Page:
Finally, the court found that, although the defendant’s assertion that the investigator, rather than Castro, initiated the termination of the interview was “mostly accurate,” The Supreme Court agreed with the trial court’s well-reasoned and thorough order that the affidavit supporting the search warrant did not contain any material omissions or misrepresentations that rendered the warrant invalid.

The task of the issuing court is to make a practical, common-sense decision whether given all the circumstances set forth in the affidavit before it, including “veracity” and basis of knowledge of persons supplying hearsay information, there is a fair probability that contraband or evidence of a crime will be found in a particular place.

The reviewing court may consider only the information that the police brought to the issuing court’s attention. Neither the issuing court nor the reviewing court could have considered the 2005 receipt when determining probable cause, and any alleged error in not attempting to introduce it at the suppression hearing did not prejudice the defendant’s case. The order was affirmed and Mr. Chaney’s conviction stood affirmed.

ZALMA OPINION

Mr. Chaney was involved in an amateurish attempt at insurance fraud by reporting the theft of jewelry that he had pawned, a fact easy for a police agency to establish but difficult for an insurer to determine. Chaney was caught when the pawned jewelry was found, a search warrant was obtained and the police not only found in his residence one of the “stolen” items, plus drugs sufficient to arrest him as a drug dealer as well as a perpetrator of insurance fraud. He tried to claim the warrants were improper and the Supreme Court refused his claims.

(c) 2024 Barry Zalma & ClaimSchool, Inc.

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Settlement Unenforceable Because Insurer Lied to Plaintiff

Plaintiff Entitled to Know All Insurance Available to Defendants

Post 4795

See the full video at https://rumble.com/v4tjwzw-settlement-unenforceable-because-insurer-lied-to-plaintiff.html  and at https://youtu.be/1zbO_ZShhUc

Pedro Fundora filed suit against Robert Dangond and Maria Guevara after sustaining injuries when Dangond struck Fundora with a vehicle owned by Guevara. On appeal, Fundora argued that the trial court erred by granting Robert Dangond and Maria Guevara’s Motion to Enforce a Settlement Agreement.

In Pedro Fundora, etc. v. Roberto Dangond, No. 3D22-1749, Florida Court of Appeals, Third District (May 1, 2024) the plaintiffs sought to rescind a settlement agreement because the defendant’s insurer did not tell Plaintiff’s counsel about all insurance available to the Defendants.

FACTS

During litigation, Fundora sent Dangond and Guevara’s insurer, Progressive Insurance Company, a demand letter pursuant to section 627.4137(1), Florida Statutes (2011), which provides that:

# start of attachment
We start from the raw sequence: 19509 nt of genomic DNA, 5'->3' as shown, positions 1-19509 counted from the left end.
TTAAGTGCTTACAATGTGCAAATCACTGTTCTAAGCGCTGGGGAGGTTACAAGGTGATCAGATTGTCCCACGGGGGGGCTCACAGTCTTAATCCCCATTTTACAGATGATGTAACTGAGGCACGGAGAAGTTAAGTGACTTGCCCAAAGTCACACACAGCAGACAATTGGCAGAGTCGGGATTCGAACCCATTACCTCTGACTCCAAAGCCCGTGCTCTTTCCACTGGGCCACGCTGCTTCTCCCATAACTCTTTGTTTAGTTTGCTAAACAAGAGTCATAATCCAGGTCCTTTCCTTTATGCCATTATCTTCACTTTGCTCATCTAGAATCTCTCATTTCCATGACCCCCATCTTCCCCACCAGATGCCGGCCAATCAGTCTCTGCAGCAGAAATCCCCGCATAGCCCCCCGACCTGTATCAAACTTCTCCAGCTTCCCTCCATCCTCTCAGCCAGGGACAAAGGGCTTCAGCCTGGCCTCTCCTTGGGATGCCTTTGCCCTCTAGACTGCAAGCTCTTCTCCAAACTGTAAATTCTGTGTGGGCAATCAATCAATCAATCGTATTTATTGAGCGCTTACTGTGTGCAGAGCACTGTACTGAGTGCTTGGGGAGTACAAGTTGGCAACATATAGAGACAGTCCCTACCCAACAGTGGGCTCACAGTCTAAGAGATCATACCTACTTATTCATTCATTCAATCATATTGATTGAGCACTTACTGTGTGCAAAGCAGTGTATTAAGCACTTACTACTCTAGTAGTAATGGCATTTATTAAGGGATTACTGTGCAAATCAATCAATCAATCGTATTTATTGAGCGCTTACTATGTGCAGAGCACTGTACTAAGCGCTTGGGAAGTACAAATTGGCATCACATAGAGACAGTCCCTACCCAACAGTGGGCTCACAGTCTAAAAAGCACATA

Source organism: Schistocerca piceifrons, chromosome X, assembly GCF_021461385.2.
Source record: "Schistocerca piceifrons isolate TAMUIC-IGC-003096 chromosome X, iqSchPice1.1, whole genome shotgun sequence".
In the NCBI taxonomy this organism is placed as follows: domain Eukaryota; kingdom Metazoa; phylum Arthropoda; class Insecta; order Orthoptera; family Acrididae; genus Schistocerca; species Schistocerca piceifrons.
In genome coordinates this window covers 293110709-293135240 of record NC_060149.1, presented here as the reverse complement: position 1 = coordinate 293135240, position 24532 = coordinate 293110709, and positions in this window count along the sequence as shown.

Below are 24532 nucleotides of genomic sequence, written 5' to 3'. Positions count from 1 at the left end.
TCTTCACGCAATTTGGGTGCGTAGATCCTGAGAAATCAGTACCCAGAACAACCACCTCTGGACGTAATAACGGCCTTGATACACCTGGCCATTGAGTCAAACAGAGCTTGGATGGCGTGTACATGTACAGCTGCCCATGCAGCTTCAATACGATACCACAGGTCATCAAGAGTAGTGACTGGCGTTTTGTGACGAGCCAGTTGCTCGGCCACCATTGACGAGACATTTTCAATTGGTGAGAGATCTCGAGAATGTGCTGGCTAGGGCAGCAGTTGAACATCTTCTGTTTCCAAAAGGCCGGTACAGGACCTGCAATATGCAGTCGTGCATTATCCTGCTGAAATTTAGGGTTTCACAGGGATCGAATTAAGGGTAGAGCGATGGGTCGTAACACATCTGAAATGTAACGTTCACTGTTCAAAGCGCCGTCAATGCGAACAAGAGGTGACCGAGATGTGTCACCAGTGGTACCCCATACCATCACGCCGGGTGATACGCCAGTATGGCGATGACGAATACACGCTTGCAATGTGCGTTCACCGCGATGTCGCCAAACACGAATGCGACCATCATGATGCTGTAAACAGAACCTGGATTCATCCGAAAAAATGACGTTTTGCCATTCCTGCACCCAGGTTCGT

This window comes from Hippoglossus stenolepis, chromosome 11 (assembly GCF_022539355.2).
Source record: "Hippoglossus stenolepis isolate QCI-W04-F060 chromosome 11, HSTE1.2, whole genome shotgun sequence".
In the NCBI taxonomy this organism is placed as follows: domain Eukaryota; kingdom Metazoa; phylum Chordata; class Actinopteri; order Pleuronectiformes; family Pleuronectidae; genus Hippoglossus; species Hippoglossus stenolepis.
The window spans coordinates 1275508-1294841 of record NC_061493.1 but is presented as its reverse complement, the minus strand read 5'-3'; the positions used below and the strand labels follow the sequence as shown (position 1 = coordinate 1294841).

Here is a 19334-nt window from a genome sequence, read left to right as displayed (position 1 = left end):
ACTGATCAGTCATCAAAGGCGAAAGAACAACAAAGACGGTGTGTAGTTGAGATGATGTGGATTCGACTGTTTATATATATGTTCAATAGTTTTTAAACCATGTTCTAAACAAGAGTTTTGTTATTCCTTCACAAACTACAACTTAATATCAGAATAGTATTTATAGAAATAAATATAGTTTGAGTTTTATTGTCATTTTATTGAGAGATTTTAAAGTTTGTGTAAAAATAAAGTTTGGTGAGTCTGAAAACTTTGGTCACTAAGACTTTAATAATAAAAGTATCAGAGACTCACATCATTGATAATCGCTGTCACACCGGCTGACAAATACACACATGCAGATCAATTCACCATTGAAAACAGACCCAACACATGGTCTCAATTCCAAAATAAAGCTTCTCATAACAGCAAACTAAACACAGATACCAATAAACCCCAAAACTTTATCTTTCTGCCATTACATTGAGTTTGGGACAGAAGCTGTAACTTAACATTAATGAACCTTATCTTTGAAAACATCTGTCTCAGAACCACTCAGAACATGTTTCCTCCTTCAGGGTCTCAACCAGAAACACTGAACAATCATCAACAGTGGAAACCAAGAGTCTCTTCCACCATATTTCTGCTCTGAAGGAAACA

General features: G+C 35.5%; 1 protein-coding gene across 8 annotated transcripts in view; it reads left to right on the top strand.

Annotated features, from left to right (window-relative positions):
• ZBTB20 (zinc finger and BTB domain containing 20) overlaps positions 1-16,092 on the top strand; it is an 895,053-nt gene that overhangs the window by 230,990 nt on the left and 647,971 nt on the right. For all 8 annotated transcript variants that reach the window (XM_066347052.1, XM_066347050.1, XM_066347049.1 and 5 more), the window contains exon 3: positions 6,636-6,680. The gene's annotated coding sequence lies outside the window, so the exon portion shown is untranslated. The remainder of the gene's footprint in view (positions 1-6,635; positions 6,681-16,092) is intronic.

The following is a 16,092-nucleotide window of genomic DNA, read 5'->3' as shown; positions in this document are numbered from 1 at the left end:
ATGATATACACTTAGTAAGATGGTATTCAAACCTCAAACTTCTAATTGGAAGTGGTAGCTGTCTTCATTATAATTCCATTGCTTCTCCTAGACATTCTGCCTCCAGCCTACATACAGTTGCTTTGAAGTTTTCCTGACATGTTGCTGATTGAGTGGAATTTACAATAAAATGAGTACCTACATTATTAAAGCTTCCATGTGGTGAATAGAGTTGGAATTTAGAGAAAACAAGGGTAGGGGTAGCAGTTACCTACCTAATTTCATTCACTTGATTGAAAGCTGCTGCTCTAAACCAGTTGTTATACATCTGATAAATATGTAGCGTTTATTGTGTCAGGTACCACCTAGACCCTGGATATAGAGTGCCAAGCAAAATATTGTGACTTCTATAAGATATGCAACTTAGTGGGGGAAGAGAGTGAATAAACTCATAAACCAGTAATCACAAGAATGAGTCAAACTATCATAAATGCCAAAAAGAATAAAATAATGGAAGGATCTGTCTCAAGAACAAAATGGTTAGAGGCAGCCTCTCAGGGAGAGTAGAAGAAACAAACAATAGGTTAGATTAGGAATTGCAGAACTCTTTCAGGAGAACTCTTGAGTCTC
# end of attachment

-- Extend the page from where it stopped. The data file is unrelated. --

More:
an ‘insurer which does or may provide liability insurance coverage to pay all or a portion of a claim which might be made shall provide . . . a statement . . . setting forth [the information specified in this statute] with regard to each known policy of insurance ….’ (Emphasis supplied).

In response, Progressive sent Fundora a letter disclosing only one policy, held by Dangond. Included in the disclosure was a statement “certify[ing] . . . that the contents of this disclosure made pursuant to Florida Statute 627.4137 are true and correct.” Progressive did not disclose any other policies.

When Fundora later offered to settle with Dangond and Guevara, for limits based on the disclosures from Progressive,  Fundora sent Progressive a demand letter, again requesting disclosure of information on additional known policies, and making the settlement offer contingent on verification that Progressive knew of no other policies. Two weeks later, Progressive sent Fundora’s counsel a letter accepting the settlement offer. Progressive responded to the disclosure demand by attaching affidavits from Dangond and Guevara stating that there was no additional coverage.

On the same day that Progressive sent the letter accepting Fundora’s settlement offer, it also sent a separate letter to Fundora disclosing an additional insurance policy held by Dangond and Guevara’s codefendant, Dangond Construction, that potentially could provide coverage for the accident. Because Progressive disclosed this policy after accepting the settlement offer, Fundora did not have the benefit of reviewing the additional policy prior to offering to settle.

ANALYSIS

Fundora’s request to Progressive for information on any known policies pursuant to section 627.4137(1) was an essential term of Fundora’s offer to settle with which Progressive failed to comply. The Court of Appeals concluded that a settlement offer is unenforceable because, despite multiple demands pursuant to section 627.4137 and clearly establishing that compliance was a necessary and essential element of any settlement acceptance, Fundora was deceived.

Since the defendant’s insurer  did not provide the information until after one response and the acceptance of the settlement offer, the insurer’s failure to provide the disclosure in accordance with section 627.4137 rendered the settlement unenforceable because the plaintiff made it clear that the insurance disclosure was an essential term and because the insurance disclosure is an essential term under case law.